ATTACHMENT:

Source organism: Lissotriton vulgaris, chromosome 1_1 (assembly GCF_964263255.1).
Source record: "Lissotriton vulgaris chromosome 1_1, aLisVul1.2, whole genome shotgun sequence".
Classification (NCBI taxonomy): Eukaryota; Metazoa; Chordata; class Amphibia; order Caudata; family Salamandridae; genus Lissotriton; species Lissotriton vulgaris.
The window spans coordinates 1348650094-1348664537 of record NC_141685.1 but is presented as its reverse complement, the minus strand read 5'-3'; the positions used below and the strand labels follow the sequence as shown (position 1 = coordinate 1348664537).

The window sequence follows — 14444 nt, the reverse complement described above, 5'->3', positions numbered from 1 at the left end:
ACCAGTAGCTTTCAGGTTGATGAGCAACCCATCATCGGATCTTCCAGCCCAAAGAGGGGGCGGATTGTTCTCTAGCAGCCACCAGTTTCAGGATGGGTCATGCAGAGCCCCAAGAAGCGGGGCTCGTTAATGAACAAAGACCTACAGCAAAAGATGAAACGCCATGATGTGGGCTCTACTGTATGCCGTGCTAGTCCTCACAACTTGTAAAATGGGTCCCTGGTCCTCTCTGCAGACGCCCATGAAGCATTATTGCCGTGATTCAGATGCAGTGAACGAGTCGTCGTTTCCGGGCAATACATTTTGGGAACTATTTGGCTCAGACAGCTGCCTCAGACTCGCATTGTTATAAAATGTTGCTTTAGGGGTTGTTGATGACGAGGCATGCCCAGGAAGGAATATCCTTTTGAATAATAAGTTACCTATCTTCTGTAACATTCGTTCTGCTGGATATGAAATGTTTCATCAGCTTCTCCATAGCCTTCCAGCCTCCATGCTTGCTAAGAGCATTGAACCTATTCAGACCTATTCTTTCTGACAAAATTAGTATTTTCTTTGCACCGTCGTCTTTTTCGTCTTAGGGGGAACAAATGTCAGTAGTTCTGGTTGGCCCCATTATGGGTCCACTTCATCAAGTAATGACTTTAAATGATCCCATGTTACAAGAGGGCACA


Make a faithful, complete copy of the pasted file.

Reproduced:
Source organism: Lissotriton vulgaris, chromosome 1_1 (assembly GCF_964263255.1).
Source record: "Lissotriton vulgaris chromosome 1_1, aLisVul1.2, whole genome shotgun sequence".
Classification (NCBI taxonomy): Eukaryota; Metazoa; Chordata; class Amphibia; order Caudata; family Salamandridae; genus Lissotriton; species Lissotriton vulgaris.
The window spans coordinates 1348650094-1348664537 of record NC_141685.1 but is presented as its reverse complement, the minus strand read 5'-3'; the positions used below and the strand labels follow the sequence as shown (position 1 = coordinate 1348664537).

The window sequence follows — 14444 nt, the reverse complement described above, 5'->3', positions numbered from 1 at the left end:
ACCAGTAGCTTTCAGGTTGATGAGCAACCCATCATCGGATCTTCCAGCCCAAAGAGGGGGCGGATTGTTCTCTAGCAGCCACCAGTTTCAGGATGGGTCATGCAGAGCCCCAAGAAGCGGGGCTCGTTAATGAACAAAGACCTACAGCAAAAGATGAAACGCCATGATGTGGGCTCTACTGTATGCCGTGCTAGTCCTCACAACTTGTAAAATGGGTCCCTGGTCCTCTCTGCAGACGCCCATGAAGCATTATTGCCGTGATTCAGATGCAGTGAACGAGTCGTCGTTTCCGGGCAATACATTTTGGGAACTATTTGGCTCAGACAGCTGCCTCAGACTCGCATTGTTATAAAATGTTGCTTTAGGGGTTGTTGATGACGAGGCATGCCCAGGAAGGAATATCCTTTTGAATAATAAGTTACCTATCTTCTGTAACATTCGTTCTGCTGGATATGAAATGTTTCATCAGCTTCTCCATAGCCTTCCAGCCTCCATGCTTGCTAAGAGCATTGAACCTATTCAGACCTATTCTTTCTGACAAAATTAGTATTTTCTTTGCACCGTCGTCTTTTTCGTCTTAGGGGGAACAAATGTCAGTAGTTCTGGTTGGCCCCATTATGGGTCCACTTCATCAAGTAATGACTTTAAATGATCCCATGTTACAAGAGGGCACA